location ^~ /node-red/ {
    include /etc/nginx/include_whitelist;

    proxy_set_header Host $http_host;
    proxy_set_header X-Real-IP $remote_addr;
    proxy_set_header X-Forwarded-For $proxy_add_x_forwarded_for;
    proxy_set_header X-Forwarded-Proto $scheme;
    proxy_http_version 1.1;
    proxy_set_header Upgrade $http_upgrade;
    proxy_set_header Connection "upgrade";
    proxy_pass http://127.0.0.1:1880/node-red/;
  }

  location ^~ /node-red/api/ {
    proxy_set_header Host $http_host;
    proxy_set_header X-Real-IP $remote_addr;
    proxy_set_header X-Forwarded-For $proxy_add_x_forwarded_for;
    proxy_set_header X-Forwarded-Proto $scheme;
    proxy_http_version 1.1;
    proxy_set_header Upgrade $http_upgrade;
    proxy_set_header Connection "upgrade";
    proxy_pass http://127.0.0.1:1880/node-red/api/;
  }

Now only your API endpoints are globally available. If like me you use a firewall, throwing a convenient geo-block up in front you can lower the exposure a bit more.


TOTP with sudo (Google Auth)

I was reading the posts over on lobste.rs and saw this post: Is sudo almost useless?. Typically I see sudo as a safety belt to protect you from doing something stupid with administrator privileges rather than a security shield. But that doesn't mean it can't be both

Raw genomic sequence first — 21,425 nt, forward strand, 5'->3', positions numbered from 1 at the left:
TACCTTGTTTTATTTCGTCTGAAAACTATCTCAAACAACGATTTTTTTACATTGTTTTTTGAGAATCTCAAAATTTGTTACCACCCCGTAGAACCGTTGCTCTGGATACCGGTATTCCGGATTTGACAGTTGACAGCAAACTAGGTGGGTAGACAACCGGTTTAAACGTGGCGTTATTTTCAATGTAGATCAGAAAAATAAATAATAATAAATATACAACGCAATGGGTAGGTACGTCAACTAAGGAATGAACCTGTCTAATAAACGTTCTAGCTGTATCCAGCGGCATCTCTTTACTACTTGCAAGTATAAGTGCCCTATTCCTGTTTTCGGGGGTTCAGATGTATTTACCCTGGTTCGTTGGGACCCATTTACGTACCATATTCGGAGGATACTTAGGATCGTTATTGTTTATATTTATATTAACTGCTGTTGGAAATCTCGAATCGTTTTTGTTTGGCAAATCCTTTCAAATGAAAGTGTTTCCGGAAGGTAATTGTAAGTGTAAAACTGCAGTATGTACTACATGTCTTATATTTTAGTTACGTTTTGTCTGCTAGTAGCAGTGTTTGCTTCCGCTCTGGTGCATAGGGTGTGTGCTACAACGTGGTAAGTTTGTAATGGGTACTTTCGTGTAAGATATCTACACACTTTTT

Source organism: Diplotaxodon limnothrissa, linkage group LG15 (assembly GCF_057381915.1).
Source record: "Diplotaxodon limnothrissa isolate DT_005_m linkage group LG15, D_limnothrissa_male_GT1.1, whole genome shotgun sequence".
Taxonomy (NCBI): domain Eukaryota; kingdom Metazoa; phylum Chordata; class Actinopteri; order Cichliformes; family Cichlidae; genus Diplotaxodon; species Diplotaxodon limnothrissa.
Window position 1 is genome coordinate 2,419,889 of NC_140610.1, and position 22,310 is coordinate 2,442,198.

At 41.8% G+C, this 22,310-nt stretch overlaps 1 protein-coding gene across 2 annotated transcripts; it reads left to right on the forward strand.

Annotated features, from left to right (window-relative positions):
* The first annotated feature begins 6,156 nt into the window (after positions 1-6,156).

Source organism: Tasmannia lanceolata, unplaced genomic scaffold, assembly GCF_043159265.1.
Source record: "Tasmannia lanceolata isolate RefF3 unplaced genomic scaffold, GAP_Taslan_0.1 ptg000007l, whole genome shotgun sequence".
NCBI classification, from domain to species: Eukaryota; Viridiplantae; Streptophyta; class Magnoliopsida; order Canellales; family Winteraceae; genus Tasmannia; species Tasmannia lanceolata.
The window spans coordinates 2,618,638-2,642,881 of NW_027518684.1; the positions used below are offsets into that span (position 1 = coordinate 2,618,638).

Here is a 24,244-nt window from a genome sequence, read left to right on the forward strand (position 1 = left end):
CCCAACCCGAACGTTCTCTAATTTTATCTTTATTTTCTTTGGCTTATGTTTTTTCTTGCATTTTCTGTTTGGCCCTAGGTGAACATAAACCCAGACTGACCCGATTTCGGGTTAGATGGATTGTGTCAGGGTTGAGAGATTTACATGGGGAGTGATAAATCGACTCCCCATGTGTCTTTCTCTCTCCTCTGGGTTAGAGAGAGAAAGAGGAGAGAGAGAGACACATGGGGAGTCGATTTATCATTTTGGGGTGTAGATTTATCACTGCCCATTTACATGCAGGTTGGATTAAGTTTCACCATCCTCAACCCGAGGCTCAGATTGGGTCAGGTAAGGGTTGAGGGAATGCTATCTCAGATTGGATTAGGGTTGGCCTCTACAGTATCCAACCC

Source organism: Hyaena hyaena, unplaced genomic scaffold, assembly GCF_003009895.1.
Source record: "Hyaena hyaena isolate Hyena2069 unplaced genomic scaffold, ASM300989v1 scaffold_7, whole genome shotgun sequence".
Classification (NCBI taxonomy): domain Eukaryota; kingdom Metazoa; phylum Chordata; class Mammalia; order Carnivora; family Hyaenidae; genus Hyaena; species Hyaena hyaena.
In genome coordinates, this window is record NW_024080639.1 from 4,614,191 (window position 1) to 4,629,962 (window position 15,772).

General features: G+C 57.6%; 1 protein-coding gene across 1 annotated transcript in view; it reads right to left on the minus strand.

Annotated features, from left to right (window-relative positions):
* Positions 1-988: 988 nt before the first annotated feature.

As with ssh, outlined in my previous post TOTP with SSH (Google Auth), you can certainly boost your sudo usefulness security wise by throwing 2FA via google-authenticator-libpam on top of it.

Install google-authenticator-libpam

On debian/ubuntu:

    sudo apt update && sudo apt install google-authenticator-libpam

Set-up your secret keys

We now need to create the secret key, this should not be kept in the user folder, after all what is the point of 2FA if the user we are authenticating can just read the secret files. In my case I keep them in the root dir

Replace the variable ${USER} if/when you create a key for a user other than the active one.

sudo google-authenticator -s /root/.sudo_totp/${USER}/.google_authenticator
sudo chmod 600 -R /root/.sudo_totp/